If they uphold the lower court decision, millions of Americans, many of them sickly or lower income individuals, would be in danger of losing their health care coverage.
It's unclear exactly when the appeals court will rule, but whichever side loses at this stage is nearly certain to appeal to the Supreme Court, setting up a potential legal showdown in the middle of the 2020 presidential race.
Wisconsin lawmakers of both parties share one commonality when asked about the Affordable Care Act (ACA) and the lawsuit seeking to overturn it, in appeals court Tuesday.
On Tuesday, attorneys for California and the House of Representatives, which also has joined the suit to defend the law, urged the appellate court to preserve the law, in part because there is no evidence that Congress meant to repeal the whole law when it eliminated the mandate penalty in 2017. Well, in 2017 a Republican-controlled Congress, after balking at actually repealing the ACA, reduced the penalty for being uninsured to $0.00 - effectively eliminating the mandate.
Even if there's a courtroom victory for the red states and Trump administration, the unraveling of the Affordable Care Act poses risks for Republicans who haven't shown much of an appetite for working on a replacement plan ahead of the 2020 elections, particularly after a few failed attempts to pass a health care plan in 2017. In December, Judge Reed O'Connor of the Federal District Court in Fort Worth said it could not and declared that the entire law must fall.
Lawyers from the Trump administration and a group of Republican states squared off against attorneys from a coalition of Democratic states and the House of Representatives in a New Orleans appeals court to argue the fate of the Affordable Care Act.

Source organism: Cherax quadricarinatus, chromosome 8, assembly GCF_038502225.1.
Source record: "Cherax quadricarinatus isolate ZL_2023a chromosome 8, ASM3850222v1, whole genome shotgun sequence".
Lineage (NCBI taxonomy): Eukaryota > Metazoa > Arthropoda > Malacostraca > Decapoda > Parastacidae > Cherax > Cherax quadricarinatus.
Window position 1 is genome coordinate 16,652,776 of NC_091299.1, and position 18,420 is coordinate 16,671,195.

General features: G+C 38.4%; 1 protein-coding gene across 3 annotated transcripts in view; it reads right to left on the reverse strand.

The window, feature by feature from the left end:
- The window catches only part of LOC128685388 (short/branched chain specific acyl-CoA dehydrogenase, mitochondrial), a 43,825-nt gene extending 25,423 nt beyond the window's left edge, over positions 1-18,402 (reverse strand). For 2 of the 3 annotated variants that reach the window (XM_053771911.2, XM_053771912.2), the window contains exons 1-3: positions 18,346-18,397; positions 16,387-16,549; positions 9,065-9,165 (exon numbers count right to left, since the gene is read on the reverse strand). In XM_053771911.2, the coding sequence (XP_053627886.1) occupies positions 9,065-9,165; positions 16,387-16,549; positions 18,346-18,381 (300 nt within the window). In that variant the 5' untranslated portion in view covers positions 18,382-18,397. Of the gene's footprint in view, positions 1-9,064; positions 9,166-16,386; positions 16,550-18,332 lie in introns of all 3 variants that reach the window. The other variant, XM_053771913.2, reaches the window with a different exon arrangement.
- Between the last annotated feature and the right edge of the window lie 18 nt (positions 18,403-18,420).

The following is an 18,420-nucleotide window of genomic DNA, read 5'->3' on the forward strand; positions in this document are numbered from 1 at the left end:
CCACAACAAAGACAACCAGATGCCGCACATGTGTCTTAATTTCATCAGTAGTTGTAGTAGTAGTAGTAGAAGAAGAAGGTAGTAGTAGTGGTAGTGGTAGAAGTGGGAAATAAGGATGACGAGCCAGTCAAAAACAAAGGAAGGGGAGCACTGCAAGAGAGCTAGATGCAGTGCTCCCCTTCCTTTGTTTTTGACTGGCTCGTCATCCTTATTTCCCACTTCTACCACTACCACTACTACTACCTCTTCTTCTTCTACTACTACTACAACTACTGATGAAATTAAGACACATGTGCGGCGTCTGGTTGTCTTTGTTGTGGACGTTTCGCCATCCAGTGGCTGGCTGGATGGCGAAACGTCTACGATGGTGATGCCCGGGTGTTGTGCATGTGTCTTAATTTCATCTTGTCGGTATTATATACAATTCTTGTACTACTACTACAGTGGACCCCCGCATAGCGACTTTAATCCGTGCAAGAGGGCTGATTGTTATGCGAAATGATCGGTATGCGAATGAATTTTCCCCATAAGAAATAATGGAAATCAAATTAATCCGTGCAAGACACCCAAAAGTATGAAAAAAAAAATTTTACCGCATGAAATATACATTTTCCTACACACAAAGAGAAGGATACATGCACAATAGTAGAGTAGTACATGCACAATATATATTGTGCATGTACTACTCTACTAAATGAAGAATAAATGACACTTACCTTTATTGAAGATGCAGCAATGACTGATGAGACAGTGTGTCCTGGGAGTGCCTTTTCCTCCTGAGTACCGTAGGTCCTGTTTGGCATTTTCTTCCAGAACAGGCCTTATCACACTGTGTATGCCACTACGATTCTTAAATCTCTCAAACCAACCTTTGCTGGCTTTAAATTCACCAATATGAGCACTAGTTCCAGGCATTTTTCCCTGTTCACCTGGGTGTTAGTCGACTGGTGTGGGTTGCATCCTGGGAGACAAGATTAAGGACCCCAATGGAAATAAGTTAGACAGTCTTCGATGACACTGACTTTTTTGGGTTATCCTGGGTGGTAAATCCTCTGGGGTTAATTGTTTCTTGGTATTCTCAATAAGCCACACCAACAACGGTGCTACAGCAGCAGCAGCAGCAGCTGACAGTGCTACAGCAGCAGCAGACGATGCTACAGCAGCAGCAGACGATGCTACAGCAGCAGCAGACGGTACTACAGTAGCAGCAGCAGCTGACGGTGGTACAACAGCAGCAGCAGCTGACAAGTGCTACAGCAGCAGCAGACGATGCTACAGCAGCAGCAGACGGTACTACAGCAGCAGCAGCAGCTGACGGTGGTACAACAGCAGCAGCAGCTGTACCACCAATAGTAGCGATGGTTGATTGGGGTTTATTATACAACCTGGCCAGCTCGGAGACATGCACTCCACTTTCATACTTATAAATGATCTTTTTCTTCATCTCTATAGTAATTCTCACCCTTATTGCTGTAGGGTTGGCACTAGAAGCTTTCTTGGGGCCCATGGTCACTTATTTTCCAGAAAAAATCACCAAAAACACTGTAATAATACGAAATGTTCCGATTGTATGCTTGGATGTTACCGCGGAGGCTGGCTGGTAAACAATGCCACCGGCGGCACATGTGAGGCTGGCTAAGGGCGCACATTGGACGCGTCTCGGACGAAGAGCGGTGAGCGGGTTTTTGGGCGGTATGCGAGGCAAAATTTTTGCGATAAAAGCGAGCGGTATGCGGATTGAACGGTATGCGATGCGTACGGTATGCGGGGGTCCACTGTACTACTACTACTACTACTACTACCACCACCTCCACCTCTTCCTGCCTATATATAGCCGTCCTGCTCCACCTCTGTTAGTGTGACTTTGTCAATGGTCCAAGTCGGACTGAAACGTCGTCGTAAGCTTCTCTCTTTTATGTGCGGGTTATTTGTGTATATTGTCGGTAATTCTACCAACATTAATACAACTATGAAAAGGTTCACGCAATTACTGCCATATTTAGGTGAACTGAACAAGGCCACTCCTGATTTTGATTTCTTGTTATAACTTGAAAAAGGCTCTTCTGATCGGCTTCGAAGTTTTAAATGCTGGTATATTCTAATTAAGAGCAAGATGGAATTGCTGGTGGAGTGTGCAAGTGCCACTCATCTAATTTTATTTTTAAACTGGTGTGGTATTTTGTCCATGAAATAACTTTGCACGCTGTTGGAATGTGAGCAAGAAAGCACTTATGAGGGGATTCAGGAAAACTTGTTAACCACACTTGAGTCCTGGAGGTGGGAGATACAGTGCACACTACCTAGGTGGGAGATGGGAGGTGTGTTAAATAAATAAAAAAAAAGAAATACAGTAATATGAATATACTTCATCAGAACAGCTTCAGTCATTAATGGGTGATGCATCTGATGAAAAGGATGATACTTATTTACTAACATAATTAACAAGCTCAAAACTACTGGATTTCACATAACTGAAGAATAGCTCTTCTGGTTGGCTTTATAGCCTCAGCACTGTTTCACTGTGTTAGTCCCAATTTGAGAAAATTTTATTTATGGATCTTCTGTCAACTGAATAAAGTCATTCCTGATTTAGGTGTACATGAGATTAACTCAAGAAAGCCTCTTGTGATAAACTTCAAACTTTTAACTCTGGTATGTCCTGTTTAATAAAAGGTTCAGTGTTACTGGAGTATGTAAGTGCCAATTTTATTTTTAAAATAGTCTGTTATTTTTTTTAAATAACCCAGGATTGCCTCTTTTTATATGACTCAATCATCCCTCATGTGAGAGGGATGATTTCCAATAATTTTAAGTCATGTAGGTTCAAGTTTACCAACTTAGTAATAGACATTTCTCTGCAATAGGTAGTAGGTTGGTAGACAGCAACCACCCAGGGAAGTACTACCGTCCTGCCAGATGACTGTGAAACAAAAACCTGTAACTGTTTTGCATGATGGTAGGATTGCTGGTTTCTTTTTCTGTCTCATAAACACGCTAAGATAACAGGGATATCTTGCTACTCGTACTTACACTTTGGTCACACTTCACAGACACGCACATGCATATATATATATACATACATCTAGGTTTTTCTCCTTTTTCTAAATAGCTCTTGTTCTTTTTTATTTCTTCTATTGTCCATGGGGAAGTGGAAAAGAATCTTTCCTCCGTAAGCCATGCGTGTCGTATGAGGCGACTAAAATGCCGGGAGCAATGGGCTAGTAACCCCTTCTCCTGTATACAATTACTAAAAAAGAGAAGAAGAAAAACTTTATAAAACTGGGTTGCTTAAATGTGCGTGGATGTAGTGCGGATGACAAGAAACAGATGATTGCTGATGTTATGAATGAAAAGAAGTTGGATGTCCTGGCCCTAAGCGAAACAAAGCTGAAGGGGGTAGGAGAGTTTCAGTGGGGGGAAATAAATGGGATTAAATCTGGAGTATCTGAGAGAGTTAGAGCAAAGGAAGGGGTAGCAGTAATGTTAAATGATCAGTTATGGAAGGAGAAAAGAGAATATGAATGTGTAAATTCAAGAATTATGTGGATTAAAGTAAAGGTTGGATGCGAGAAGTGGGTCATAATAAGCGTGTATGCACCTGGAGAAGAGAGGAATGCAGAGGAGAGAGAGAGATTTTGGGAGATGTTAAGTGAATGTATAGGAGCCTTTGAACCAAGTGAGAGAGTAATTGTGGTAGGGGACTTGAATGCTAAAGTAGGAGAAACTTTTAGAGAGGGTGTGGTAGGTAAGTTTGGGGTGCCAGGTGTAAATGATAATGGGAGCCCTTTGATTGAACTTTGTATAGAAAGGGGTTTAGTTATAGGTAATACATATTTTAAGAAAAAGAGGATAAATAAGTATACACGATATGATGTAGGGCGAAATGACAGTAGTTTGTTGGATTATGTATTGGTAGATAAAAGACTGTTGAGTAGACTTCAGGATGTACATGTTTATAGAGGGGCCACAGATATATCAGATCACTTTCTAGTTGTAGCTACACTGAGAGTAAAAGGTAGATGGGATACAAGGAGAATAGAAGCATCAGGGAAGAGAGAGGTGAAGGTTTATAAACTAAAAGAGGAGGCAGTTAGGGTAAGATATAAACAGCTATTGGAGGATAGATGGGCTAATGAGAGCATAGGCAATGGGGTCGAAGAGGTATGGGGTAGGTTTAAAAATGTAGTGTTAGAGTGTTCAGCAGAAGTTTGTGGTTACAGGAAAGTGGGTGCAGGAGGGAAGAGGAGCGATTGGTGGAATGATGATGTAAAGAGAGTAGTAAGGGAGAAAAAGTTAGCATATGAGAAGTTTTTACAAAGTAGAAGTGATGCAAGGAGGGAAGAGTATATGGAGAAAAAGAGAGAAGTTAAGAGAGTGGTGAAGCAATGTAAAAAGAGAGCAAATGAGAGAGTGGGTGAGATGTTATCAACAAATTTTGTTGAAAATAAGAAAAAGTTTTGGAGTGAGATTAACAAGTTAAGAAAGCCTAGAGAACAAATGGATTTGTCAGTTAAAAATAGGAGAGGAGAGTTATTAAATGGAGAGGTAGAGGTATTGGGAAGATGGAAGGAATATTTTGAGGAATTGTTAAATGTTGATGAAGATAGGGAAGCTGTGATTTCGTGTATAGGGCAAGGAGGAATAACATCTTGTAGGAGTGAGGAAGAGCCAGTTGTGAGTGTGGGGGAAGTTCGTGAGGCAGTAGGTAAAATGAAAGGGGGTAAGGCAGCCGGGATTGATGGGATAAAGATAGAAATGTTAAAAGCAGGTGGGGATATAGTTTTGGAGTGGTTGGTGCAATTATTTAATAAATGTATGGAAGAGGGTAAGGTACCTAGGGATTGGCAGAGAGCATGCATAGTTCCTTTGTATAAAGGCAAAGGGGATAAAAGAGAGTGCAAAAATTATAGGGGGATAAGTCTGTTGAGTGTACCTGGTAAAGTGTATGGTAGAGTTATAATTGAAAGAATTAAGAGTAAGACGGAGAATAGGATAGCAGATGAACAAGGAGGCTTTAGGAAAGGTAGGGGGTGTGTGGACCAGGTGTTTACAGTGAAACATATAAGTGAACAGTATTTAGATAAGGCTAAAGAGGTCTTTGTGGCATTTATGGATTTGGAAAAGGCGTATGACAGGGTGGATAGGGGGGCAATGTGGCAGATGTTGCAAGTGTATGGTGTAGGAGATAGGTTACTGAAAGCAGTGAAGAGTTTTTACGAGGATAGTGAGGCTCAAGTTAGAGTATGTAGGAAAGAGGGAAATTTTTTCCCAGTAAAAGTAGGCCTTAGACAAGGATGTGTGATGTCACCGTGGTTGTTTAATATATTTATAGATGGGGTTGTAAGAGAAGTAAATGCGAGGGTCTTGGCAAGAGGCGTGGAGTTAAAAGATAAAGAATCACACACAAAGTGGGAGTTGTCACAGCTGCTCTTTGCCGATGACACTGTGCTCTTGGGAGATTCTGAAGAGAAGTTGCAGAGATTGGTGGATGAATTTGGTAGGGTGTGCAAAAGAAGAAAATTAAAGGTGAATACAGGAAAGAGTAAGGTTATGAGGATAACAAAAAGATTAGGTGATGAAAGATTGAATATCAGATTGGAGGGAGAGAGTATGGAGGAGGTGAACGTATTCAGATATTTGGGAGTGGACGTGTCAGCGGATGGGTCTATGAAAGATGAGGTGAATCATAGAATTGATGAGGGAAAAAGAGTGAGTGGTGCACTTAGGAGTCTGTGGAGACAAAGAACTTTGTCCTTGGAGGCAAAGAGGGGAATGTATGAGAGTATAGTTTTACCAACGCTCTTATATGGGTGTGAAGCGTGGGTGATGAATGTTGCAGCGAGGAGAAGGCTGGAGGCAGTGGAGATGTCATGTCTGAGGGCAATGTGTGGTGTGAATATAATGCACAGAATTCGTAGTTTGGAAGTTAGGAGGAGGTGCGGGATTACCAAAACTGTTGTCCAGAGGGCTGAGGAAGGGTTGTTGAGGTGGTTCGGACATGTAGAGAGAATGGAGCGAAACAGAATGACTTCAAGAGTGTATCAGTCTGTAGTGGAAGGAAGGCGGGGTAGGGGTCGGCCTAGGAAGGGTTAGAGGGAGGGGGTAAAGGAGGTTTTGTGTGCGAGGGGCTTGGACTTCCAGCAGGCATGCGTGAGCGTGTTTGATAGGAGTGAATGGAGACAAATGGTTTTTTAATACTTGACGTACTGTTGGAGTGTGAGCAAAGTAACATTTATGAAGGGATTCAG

Republican opponents call the law an unwarranted intervention by government in health insurance markets, while supporters say striking it down would threaten the healthcare of 20 million people who have gained insurance since its enactment. "If there's one thing that I think there is a consensus on in the health care field in Congress it's the pre-existing conditions should be covered". When the Supreme Court upheld the mandate in its landmark 2012 ruling that saved the law, it was based on Congress's power to impose taxes. "Republicans should be the party of healthcare and we should come together on a workable proposal to replace Obamacare". Also, they said that eliminating Obamacare or the protections for those with pre-existing conditions would harm millions of Americans.
England and Australia face off in blockbuster World Cup semi-final
Archer and Woakes also excelled, taking two for 32 and three for 20, while Rashid bagged three scalps in his best display to date. The Black Caps beat India by 18 runs in Tuesday and Wednesday's rain-affected first semi-final at Old Trafford in Manchester.
Support for rural hospitals, in particular, would be in jeopardy amid potential federal cuts to health care topping $5 billion, Casey said.
Robert Henneke, the Texas Public Policy Foundation general counsel and the lead counsel for the individual plaintiffs, told reporters after the hearing it was a "good day".
"If they have their way, millions of Americans could be forced to delay, skip or [forgo] potentially life-saving health care", Becerra said. "We should all work towards making quality health care accessible and affordable for all Americans - especially those living with preexisting conditions", said Heinrich. The outcome will apply to all states, but is expected to be appealed to the US Supreme Court. But any decision is likely to be appealed and could go to the U.S. Supreme Court. "They go home and they say they want to protect pre-existing conditions, and then they act to take them away... they say they want to protect and then do nothing to preserve them".
"We had an alternative in the 115th Congress", Higgins said.
Democrats in Congress, including House Speaker Nancy Pelosi (D-CA), Senate Minority Leader Chuck Schumer (D-NY) and several members of the Congressional Black Caucus (CBC), rallied on the steps of the U.S. Capitol in Washington, D.C., on Tuesday.
More than 800,000 Washingtonians depend on the ACA for their health care.